Slyghen the Unfortunate

Sometimes I forget just how much DMing I’ve done. I have loose numbers in mind, like the number of campaigns I’ve run, but the weight of all the time and effort I’ve spent usually escapes my notice. I only think about it when something—a conversation, a feature in a new book that works with an old character, or even just flipping though my notes looking for something else—reminds me of something. My DMing history includes a massive amount of things I’ve forgotten, including some great plotlines, characters, fights, and the stories and advice that come from them. Even among the things I do remember there’s plenty I haven’t talked about on this blog. And it occurred to me: why not?

So let me tell you about Slyghen the Unfortunate.

Slyghen is a character who has appeared, in some form or another, in almost every campaign I’ve run. He’s always a goblin (or goblin-equivalent; in Hyrule he’s a miniblin), usually smart, and often a key NPC in the plot. He rarely appears quietly; I tend to make a big deal of him, even if I don’t have unfurl a “it’s time for Slyghen’s appearance” banner, and he tends to get very involved in any scene that includes him. But aside from that he changes wildly as the plot demands. He’s been a lightning-hurling healer, a hapless grunt, a mechanical genius, and a literal fiend, all strung together by his presentation and usually a measure of snarky derision. It’s not really appropriate to say he’s my avatar in the campaign or anything that heavy-handed. He’s just a guy I like, and I put things I like in my games, so there he is.

Slyghen came about as a plot device in my second campaign, The Legend of Zelda: Osaevu the Chosen. The campaign villain, Osaevu, needed to perform some action in three holy sites around Hyrule, but as she was a nasty villain-type person, the sites wouldn’t react to her. She needed misguided heroes to do things for her, so she picked a good-hearted but dumb minion and “accidentally” let slip that she was going to enslave the world and she could only be stopped by a brave group of adventurers. Everybody in her organization followed the naming structure of “[name I got from Rinkworks] the [middle-school vocabulary word]”, and “Slyghen the Unfortunate” was the name I got for this minion. The players thought the “unfortunate” epithet came about because he was weak or, as a good person following an evil boss, cosmically misplaced. Actually, it was because he was the person unlucky enough to be the patsy in the villain’s scheme. The players did eventually complete their objective, which opened the path to the Dark World, and Slyghen joined them as penance.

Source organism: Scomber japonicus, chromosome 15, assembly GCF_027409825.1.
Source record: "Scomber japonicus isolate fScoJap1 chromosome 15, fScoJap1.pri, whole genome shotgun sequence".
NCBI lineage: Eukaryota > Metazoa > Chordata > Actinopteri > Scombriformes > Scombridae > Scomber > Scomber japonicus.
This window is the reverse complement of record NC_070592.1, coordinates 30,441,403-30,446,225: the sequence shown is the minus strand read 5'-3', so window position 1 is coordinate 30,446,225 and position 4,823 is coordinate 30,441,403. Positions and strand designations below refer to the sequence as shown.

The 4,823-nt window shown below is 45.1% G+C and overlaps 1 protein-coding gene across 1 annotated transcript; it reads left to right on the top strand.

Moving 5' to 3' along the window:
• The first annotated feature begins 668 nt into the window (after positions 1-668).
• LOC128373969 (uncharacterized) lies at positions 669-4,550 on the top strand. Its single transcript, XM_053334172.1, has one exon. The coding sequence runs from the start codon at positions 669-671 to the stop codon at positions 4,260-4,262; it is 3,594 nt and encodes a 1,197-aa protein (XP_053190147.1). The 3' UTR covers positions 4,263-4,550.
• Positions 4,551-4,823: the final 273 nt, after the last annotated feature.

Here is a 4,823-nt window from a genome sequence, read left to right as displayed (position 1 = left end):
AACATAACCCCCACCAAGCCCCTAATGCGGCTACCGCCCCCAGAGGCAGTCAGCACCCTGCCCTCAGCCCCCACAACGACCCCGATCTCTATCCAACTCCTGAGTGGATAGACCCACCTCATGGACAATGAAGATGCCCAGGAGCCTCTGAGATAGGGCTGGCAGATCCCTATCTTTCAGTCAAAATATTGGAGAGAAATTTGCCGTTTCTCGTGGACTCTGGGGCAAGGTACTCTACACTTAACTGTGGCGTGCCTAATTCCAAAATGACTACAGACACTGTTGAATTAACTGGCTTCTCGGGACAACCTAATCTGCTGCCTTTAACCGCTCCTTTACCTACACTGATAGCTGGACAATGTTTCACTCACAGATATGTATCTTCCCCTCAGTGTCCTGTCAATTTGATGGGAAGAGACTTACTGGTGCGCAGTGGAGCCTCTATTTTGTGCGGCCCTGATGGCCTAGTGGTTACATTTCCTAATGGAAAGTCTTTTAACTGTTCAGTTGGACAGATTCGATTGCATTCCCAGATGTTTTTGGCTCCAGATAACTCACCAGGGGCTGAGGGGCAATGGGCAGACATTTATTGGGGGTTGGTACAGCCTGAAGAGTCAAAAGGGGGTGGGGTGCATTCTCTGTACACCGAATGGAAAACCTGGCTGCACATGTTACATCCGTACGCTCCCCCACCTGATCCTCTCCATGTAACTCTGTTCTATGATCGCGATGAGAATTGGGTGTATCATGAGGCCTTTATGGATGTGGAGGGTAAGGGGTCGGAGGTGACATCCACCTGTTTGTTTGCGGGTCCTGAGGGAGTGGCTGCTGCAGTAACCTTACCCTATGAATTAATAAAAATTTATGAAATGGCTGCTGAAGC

He died in the next fight. Unfortunate indeed.

When I put Slyghen in the Unnamed Monster Campaign, my intention was not to have him as a running character. Rather, I just thought he deserved a more fitting storyline than “tricked, then dead”. The idea to put a group of monsters, a past iteration of the players’ party, into the campaign didn’t occur to me until several sessions in, and then Slyghen seemed like a perfect fit as a retired goblin PC. But I also needed him to be a challenge for the inevitable fight and I knew a goblin with sixteen class levels was an underwhelming encounter, so his backstory involved a curse that turned him into a devil. A CR-16 devil, but a devil nonetheless. He was a goblin for conversation and a cornugon for combat, and after a bad fight with the party he got himself some cyborg or metal parts to make himself mechanically competitive. He died when the party broke into his castle, beat him to death, then crashed the castle into their airship. That’s not a typo.